~ Sabatinos Restaurant in Chicago Is Now Closed. ~
On Behalf of the Sabatino's family, thank you for your decades of patronage and keeping Sabatino's Chicago's #1 family Italian resturaunt.Here's to the next chapter. We hope everyone stays safe during these times. For now, you can find memories of Sabatino's here on our website here as well as Instagram, Facebook, and Twitter.
Sabatino's is an anachronism that's hipper than you'd give it credit for. It is a snifter of brandy, a velvet smoking jacket, Buddy Rich's drum groove on "Mercy, Mercy, Mercy." It is "exquisite" and "quality" spoken with a thick Chicago accent, dressed to the nines in a bow tie and tuxedo vest.
It might also be voted Chicago's best restaurant if AARP The Magazine held a write-in poll, which is to say, the median hairstyle in the dining room is coiffed white. Sabatino's — Old Irving Park's venerable Italian restaurant for 40-plus years — has a menu reflecting its clientele's enduring tastes, with the kind of dishes sadly going the way of the dodo: shrimp DeJonghe, oysters Rockefeller, cherries jubilee, among other chestnuts.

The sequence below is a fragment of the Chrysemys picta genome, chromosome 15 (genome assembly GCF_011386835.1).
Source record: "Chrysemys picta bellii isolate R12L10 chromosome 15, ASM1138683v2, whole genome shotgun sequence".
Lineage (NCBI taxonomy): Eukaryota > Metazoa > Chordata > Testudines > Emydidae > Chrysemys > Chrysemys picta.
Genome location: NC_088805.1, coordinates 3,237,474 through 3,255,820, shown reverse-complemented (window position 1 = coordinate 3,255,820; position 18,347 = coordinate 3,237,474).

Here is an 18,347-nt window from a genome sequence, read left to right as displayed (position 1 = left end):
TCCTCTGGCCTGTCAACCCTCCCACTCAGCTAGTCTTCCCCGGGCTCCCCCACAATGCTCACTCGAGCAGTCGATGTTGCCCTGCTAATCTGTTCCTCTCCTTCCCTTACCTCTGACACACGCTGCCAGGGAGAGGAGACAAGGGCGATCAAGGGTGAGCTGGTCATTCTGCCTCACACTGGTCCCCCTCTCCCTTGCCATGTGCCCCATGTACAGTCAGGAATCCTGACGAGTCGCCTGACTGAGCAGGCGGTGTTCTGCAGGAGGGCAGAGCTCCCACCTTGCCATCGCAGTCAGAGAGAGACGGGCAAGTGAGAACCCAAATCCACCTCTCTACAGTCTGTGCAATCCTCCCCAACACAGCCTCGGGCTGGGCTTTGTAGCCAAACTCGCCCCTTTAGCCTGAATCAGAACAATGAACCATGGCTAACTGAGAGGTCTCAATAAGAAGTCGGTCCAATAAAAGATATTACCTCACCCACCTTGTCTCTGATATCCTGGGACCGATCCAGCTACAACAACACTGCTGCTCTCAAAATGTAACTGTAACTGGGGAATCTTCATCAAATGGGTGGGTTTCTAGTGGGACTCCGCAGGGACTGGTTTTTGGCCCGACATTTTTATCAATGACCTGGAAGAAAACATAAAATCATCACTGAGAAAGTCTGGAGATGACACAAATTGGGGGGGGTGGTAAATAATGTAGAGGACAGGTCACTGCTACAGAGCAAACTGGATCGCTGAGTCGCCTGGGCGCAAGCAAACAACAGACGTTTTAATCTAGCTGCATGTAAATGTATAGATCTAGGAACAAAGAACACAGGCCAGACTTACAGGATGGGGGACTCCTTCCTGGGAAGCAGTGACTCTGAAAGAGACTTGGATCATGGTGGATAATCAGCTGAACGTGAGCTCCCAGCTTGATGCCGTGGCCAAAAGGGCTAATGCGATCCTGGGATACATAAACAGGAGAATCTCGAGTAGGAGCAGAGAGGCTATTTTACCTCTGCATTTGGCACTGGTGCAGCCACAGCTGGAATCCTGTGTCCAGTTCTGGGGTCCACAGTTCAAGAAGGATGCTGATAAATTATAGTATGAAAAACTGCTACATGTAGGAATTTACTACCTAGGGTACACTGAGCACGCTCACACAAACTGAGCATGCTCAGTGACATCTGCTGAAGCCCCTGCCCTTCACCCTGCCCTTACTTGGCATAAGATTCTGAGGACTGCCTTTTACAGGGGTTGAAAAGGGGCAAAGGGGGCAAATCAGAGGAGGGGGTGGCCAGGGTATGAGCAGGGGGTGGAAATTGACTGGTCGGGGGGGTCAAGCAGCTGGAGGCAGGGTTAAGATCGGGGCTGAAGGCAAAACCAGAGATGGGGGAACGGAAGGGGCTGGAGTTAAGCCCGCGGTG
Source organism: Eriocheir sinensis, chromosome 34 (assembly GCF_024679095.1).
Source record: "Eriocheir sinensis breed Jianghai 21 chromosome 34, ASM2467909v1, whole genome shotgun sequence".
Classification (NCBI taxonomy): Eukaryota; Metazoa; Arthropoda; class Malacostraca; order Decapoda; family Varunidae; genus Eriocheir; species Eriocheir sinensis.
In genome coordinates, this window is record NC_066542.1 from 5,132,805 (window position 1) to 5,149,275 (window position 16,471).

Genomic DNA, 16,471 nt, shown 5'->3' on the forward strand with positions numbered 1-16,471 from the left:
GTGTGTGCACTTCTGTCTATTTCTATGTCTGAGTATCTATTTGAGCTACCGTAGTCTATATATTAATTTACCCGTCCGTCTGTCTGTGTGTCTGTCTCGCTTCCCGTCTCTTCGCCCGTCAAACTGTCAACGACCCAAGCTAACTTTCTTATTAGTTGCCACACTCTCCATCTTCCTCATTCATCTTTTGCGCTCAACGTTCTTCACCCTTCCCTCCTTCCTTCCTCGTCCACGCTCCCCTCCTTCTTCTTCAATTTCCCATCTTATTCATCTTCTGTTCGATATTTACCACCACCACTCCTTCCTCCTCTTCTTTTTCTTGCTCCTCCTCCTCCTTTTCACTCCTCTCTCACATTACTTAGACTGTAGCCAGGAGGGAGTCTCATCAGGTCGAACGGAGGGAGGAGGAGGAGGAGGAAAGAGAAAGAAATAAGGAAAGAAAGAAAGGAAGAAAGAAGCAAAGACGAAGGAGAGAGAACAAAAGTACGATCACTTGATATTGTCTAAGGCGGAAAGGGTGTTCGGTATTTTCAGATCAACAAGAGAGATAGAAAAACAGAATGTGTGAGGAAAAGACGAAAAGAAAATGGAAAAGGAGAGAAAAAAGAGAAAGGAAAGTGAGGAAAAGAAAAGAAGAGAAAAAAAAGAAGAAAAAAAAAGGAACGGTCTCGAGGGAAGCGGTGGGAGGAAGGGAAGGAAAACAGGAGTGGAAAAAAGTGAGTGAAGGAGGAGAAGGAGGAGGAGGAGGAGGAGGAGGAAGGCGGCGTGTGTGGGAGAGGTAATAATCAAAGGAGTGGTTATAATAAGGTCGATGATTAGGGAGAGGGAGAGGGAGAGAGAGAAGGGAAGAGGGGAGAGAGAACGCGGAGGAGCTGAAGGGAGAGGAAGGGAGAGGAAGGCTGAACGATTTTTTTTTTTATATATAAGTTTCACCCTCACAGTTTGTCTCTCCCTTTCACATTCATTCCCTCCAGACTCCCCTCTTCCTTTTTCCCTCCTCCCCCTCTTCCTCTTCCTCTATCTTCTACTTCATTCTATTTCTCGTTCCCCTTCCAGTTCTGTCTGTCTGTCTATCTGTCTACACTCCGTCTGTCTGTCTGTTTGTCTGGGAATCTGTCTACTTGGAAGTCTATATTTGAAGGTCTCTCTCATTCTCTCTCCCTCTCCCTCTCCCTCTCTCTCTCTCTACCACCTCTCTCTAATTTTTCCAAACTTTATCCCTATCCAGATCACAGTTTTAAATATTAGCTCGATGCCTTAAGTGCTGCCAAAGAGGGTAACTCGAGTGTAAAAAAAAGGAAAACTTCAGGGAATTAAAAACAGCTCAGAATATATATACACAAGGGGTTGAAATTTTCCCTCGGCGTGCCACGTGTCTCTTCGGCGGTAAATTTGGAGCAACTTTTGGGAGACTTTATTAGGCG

The restaurant is so old, in fact, that co-owners (and brothers) Angelo and Enzo Pagni can't nail down an exact date, though they believe it's 1969. Back then, said Sabatino's office manager, Vickie Van Hove, "it was a spaghetti and meatball kind of place, nothing like it is now."
The Pagni brothers took a long boat ride from Genoa to New York City in 1966. Chicago was their destination. They were practically bambinos when they started cooking at Italian Village. After stops at other restaurants in town, they took over Sabatino's on Jan. 1, 1978. The key, Angelo Pagni said, was cooking a dish on that first day and having it taste exactly the same 33 years later. Customers here don't seek progress or innovation. They want reliability and nostalgia. "We have regulars who drive 30 miles to our restaurant, and that's a long way to come," Angelo Pagni said. "They make the extra mile to see you, you better be on the ball."